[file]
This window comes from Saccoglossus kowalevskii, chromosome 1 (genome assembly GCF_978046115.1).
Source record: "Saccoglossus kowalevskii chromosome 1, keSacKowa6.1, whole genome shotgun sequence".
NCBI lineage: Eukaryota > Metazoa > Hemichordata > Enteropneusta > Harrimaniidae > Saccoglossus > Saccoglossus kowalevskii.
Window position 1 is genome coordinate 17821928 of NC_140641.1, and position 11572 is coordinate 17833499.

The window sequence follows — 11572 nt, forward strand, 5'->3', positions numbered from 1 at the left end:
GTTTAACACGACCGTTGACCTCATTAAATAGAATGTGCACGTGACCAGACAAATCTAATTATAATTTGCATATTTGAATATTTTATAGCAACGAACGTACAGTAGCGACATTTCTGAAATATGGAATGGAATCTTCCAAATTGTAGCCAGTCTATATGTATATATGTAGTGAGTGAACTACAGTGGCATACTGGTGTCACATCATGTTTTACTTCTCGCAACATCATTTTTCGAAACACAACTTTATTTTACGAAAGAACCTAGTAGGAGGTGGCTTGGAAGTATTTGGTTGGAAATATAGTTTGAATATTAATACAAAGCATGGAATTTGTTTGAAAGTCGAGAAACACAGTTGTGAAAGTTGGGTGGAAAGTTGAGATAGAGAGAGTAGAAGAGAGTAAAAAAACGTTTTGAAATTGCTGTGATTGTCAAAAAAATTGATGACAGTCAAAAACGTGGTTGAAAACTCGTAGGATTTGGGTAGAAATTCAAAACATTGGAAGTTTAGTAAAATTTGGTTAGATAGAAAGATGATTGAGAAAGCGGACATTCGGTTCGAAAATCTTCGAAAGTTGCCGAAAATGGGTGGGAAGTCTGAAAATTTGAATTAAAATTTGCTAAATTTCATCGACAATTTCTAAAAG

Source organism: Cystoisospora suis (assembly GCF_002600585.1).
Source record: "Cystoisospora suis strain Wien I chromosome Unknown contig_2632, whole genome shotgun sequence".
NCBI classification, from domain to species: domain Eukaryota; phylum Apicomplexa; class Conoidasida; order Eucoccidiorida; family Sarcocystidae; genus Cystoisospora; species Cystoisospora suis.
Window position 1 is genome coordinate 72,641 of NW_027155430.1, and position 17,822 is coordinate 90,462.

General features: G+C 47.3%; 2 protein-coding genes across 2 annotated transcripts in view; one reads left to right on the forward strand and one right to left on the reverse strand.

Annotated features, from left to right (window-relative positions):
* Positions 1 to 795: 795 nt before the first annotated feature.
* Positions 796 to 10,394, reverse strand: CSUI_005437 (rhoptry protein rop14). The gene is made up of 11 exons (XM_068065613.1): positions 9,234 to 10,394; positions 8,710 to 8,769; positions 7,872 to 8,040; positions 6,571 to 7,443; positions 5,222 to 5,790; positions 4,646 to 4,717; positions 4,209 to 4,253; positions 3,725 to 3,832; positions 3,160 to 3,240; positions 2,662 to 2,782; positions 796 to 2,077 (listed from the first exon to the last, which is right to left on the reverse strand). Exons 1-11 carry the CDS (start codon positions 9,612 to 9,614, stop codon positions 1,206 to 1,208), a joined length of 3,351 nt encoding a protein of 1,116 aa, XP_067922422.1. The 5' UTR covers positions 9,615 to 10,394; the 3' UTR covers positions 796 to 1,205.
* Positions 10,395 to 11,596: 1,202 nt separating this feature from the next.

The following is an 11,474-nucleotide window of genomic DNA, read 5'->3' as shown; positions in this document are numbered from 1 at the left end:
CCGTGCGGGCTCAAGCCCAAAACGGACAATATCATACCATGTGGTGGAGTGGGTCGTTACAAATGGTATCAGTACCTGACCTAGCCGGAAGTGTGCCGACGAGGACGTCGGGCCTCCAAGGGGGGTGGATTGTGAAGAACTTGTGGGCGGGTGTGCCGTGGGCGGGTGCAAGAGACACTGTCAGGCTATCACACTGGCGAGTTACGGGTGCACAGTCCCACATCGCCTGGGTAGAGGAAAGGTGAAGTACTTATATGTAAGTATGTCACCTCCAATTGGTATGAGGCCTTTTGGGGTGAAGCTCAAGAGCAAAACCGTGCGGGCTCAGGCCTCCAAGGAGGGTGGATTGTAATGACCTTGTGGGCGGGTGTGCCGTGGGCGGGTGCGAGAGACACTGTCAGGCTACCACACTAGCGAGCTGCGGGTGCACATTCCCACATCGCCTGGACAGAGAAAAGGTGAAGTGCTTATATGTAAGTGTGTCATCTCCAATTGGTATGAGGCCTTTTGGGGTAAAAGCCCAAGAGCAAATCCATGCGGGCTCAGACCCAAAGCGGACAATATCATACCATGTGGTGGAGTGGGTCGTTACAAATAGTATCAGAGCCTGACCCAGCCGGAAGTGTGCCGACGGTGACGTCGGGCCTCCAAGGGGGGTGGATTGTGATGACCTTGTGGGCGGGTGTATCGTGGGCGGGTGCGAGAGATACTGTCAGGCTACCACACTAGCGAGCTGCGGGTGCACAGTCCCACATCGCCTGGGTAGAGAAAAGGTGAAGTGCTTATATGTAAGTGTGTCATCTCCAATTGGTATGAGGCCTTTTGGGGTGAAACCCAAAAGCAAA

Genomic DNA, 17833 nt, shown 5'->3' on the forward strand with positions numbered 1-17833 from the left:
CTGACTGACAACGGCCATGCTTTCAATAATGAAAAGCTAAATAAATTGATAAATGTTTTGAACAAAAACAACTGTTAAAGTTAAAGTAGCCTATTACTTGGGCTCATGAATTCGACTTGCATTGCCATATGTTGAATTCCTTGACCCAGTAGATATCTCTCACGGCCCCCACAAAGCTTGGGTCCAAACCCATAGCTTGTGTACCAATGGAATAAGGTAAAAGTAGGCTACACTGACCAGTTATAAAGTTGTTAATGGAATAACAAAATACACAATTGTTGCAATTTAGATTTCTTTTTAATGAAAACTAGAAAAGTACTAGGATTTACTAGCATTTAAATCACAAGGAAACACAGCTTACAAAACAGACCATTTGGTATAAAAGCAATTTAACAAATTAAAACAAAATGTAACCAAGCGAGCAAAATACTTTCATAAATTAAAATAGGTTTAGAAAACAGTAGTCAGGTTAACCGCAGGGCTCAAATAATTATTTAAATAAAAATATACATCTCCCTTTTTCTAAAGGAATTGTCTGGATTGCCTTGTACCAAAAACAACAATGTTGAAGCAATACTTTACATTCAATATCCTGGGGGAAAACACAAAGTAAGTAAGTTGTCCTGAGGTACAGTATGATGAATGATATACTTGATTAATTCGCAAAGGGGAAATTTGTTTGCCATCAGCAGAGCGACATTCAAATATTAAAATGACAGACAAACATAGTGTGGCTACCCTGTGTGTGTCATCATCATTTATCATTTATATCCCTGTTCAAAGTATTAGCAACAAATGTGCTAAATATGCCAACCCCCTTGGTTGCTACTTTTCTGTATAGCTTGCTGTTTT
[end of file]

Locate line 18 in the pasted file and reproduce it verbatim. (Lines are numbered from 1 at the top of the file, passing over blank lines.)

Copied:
Genomic DNA, 17833 nt, shown 5'->3' on the forward strand with positions numbered 1-17833 from the left: